Moved to Nairobi last week and found a journal in the clothes cabinet of my new apartment. I am as pleased as anyone would, to find out that the previous owner of a place I now call home, was contemplative and took time to write a journal. Other people find possessed dolls and hidden cult caskets, I found a journal. Reading another person’s life in their own handwriting, to a writer is like discovering treasure. They are honest, vivid, raw and bare. It might be against the law, but if the law was a little bit interesting, we would all read the constitution on vacations.
Well, we are a family, let me share, a little for everybody. No gluttons please, there is enough to go round…
She pants a step ahead. You follow closely behind as a dog does to a master. Her pace is slow, too slow and you secretly hope she was faster. You cannot outdo her speed for two reasons; one, you do not want to be an overly competitive moron and two, you like how her ass bubbles up and down before you as she jogs. She is exhausted. She signals you for a break, and you oblige. She places her palms heavily on her knees and breathes fast and heavily. You are scared she could pass out. You stop a distance away from her and observes her with eyes full of pity, like a sympathiser in a slaughterhouse. Unsaid, you quietly envy her determination.
Running three kilometres has never been a problem to you but today is her first day. She is not accustomed to such kind of resilience. You want to be helpful; you do not want to look like a self-gratified arrogant buffoon. You do not want to be the guy who sneers at her effort. You ask her to breathe in through the nose and out through the mouth. She squints at you from the corner of her eyes as if what you are saying is Calculus. Regardless, you persist, breathe in using your nose and then breathe out using your mouth. Nice and easy. The look she gives you makes you sure that that gibberish is not going to cut it.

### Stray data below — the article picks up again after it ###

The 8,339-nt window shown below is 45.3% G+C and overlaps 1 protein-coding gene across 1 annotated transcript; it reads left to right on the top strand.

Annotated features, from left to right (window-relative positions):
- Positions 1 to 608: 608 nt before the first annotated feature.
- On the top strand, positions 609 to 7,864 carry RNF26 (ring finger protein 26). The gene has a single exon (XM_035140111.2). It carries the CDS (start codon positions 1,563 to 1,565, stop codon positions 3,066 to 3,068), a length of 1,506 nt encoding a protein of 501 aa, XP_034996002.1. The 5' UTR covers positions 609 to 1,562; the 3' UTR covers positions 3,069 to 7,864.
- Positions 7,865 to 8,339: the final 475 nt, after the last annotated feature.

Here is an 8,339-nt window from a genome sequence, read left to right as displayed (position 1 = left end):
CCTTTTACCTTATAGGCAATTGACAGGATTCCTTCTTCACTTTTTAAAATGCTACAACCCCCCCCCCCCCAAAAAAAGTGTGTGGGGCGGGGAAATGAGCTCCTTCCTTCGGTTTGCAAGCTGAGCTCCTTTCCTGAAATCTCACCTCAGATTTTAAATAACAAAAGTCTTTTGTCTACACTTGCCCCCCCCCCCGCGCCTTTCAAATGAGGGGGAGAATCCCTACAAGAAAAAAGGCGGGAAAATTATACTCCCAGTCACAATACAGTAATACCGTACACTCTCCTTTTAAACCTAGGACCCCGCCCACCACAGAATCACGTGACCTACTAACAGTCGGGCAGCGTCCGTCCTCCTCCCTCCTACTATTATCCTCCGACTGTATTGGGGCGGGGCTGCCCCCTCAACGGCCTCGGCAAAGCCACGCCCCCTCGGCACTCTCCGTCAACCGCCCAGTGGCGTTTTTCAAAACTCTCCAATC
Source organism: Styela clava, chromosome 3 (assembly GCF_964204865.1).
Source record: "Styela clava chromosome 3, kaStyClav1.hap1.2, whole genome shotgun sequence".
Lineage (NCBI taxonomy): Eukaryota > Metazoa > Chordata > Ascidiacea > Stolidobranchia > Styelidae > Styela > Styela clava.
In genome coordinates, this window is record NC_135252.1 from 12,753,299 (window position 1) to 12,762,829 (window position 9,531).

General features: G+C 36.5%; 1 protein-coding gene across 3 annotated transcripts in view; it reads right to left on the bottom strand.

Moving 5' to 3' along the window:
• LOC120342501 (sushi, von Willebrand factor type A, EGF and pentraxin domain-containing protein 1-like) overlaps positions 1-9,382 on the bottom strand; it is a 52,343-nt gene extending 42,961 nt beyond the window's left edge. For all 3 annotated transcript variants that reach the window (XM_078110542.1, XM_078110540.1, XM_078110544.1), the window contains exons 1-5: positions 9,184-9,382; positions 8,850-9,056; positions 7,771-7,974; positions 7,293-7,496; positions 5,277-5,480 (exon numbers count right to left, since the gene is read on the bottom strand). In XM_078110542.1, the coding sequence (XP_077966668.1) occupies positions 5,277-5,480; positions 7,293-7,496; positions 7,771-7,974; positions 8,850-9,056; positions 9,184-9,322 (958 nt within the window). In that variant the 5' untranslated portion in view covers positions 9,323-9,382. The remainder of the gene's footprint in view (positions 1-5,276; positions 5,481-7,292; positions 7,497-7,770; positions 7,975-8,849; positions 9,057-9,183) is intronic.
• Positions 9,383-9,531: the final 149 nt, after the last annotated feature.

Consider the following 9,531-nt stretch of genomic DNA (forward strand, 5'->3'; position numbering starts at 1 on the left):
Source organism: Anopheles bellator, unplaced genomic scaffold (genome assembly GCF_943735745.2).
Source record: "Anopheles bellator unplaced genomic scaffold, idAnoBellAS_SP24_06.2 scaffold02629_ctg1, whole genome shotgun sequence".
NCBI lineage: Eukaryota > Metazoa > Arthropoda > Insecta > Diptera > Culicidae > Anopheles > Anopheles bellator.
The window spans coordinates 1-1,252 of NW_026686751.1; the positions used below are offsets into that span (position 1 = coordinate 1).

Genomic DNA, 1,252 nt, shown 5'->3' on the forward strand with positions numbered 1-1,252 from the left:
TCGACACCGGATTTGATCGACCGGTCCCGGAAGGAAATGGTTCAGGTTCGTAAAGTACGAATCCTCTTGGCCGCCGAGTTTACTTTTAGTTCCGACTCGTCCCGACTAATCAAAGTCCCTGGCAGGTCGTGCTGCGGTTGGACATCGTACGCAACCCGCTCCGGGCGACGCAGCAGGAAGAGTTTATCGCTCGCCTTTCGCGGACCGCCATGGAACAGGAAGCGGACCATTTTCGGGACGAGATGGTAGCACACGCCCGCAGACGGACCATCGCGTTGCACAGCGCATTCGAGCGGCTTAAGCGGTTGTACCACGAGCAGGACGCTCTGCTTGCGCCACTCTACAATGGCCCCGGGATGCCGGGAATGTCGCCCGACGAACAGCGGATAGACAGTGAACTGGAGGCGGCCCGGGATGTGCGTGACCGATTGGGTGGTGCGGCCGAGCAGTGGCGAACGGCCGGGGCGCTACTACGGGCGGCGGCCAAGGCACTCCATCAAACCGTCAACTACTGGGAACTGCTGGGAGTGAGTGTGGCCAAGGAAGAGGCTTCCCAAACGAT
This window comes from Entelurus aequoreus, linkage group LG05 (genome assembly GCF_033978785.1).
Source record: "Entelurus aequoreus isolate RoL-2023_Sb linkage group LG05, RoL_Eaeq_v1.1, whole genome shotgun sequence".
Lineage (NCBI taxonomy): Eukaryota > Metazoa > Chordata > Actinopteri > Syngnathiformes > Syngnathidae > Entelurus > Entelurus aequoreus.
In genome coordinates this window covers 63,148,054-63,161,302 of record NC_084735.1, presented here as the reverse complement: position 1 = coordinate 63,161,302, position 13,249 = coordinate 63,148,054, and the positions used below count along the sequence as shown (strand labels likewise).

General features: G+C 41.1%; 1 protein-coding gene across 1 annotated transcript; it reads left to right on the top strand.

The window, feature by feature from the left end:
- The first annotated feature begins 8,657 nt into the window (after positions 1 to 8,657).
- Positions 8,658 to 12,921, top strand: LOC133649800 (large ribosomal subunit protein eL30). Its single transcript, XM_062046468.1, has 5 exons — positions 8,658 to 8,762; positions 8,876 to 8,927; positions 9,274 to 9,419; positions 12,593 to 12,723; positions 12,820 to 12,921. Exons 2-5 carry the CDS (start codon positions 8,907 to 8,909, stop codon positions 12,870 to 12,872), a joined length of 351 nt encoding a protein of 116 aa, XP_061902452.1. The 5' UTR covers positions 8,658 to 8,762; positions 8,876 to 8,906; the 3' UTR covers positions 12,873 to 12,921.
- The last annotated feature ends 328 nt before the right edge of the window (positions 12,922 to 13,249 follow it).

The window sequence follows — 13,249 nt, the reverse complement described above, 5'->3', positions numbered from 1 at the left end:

Elections found me working for an aspiring governor. A big man with a big smile for the crowds and deep pockets, deeper than the boreholes he dug for the locals to aid in their water problems. He knew what to say and when to say and the exact ways to mould it when saying it. And when he said it, even when it was gibberish, the red flags went up high, and the locals pledged their loyalty. He had made his fortune from his family wealth, but when he spoke about himself, which was quite often, he said of how his intellect had made him a successful business person. He gave us tales of his big cup of excellence, and like the dummies we were, we sat by his feet sipping slowly in coveted admiration.
The March long rains came and fell with both hands, the water gouged out deep channels and swept away twigs, leaves and the top fertile soil. With it, we marched into the rural areas and dived into the locals’ conscience and asked for their votes in the primaries. We met them tilling their gardens, feeding their babies, taking out urine drenched mattresses from last night’s atrocities by the young boys, basking, and drinking. Sometimes we met their dangerous unwelcoming dogs or abandoned houses, but we never relented. The Jacaranda beautiful purple flowers collected into small groups on the murram roads beneath the intrepid trees and with it, the beauty of Central Kenya shone like the morning star.
When I met Maria, I had just come from the Rift Valley. I had been there for three days, working. This assignment was special. It involved a very important man. My contact, the person who had handed me the assignment also sounded important but identity was not any of my concern. So on a misty Tuesday morning, as a helicopter sailed an important person to the plains of the Rift Valley for an occasion, I lay flat on a raised ground one eye shut to put all the juice on the other one that was looking on a tiny aiming hole of my father’s M21 Sniper Weapon machine…